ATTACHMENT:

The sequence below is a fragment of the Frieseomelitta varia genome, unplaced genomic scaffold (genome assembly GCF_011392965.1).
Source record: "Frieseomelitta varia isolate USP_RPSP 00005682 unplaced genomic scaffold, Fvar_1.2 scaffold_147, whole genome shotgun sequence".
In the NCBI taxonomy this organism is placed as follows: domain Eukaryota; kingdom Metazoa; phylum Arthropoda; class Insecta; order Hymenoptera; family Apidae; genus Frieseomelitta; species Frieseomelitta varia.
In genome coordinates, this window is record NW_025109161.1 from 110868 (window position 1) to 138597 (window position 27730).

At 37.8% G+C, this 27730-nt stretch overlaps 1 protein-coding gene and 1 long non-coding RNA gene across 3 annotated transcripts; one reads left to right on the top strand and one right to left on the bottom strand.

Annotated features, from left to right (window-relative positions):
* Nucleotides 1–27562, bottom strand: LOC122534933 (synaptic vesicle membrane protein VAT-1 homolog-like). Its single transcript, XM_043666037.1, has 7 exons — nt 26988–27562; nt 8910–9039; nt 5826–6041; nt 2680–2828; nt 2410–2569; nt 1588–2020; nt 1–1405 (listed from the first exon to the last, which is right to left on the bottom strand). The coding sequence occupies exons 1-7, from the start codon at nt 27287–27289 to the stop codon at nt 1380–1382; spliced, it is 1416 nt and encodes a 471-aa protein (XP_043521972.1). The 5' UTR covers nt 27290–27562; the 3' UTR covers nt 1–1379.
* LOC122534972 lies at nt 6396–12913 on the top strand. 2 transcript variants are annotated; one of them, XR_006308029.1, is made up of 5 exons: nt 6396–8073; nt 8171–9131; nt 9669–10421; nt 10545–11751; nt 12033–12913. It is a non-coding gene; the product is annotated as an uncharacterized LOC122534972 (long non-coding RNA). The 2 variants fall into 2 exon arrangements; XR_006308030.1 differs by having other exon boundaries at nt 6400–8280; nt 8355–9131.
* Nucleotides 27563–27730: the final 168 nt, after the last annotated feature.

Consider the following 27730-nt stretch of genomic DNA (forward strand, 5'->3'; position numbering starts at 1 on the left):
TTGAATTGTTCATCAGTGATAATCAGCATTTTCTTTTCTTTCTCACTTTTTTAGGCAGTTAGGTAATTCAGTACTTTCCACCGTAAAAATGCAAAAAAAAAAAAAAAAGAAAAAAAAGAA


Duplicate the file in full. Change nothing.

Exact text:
The sequence below is a fragment of the Frieseomelitta varia genome, unplaced genomic scaffold (genome assembly GCF_011392965.1).
Source record: "Frieseomelitta varia isolate USP_RPSP 00005682 unplaced genomic scaffold, Fvar_1.2 scaffold_147, whole genome shotgun sequence".
In the NCBI taxonomy this organism is placed as follows: domain Eukaryota; kingdom Metazoa; phylum Arthropoda; class Insecta; order Hymenoptera; family Apidae; genus Frieseomelitta; species Frieseomelitta varia.
In genome coordinates, this window is record NW_025109161.1 from 110868 (window position 1) to 138597 (window position 27730).

At 37.8% G+C, this 27730-nt stretch overlaps 1 protein-coding gene and 1 long non-coding RNA gene across 3 annotated transcripts; one reads left to right on the top strand and one right to left on the bottom strand.

Annotated features, from left to right (window-relative positions):
* Nucleotides 1–27562, bottom strand: LOC122534933 (synaptic vesicle membrane protein VAT-1 homolog-like). Its single transcript, XM_043666037.1, has 7 exons — nt 26988–27562; nt 8910–9039; nt 5826–6041; nt 2680–2828; nt 2410–2569; nt 1588–2020; nt 1–1405 (listed from the first exon to the last, which is right to left on the bottom strand). The coding sequence occupies exons 1-7, from the start codon at nt 27287–27289 to the stop codon at nt 1380–1382; spliced, it is 1416 nt and encodes a 471-aa protein (XP_043521972.1). The 5' UTR covers nt 27290–27562; the 3' UTR covers nt 1–1379.
* LOC122534972 lies at nt 6396–12913 on the top strand. 2 transcript variants are annotated; one of them, XR_006308029.1, is made up of 5 exons: nt 6396–8073; nt 8171–9131; nt 9669–10421; nt 10545–11751; nt 12033–12913. It is a non-coding gene; the product is annotated as an uncharacterized LOC122534972 (long non-coding RNA). The 2 variants fall into 2 exon arrangements; XR_006308030.1 differs by having other exon boundaries at nt 6400–8280; nt 8355–9131.
* Nucleotides 27563–27730: the final 168 nt, after the last annotated feature.

Consider the following 27730-nt stretch of genomic DNA (forward strand, 5'->3'; position numbering starts at 1 on the left):
TTGAATTGTTCATCAGTGATAATCAGCATTTTCTTTTCTTTCTCACTTTTTTAGGCAGTTAGGTAATTCAGTACTTTCCACCGTAAAAATGCAAAAAAAAAAAAAAAAGAAAAAAAAGAA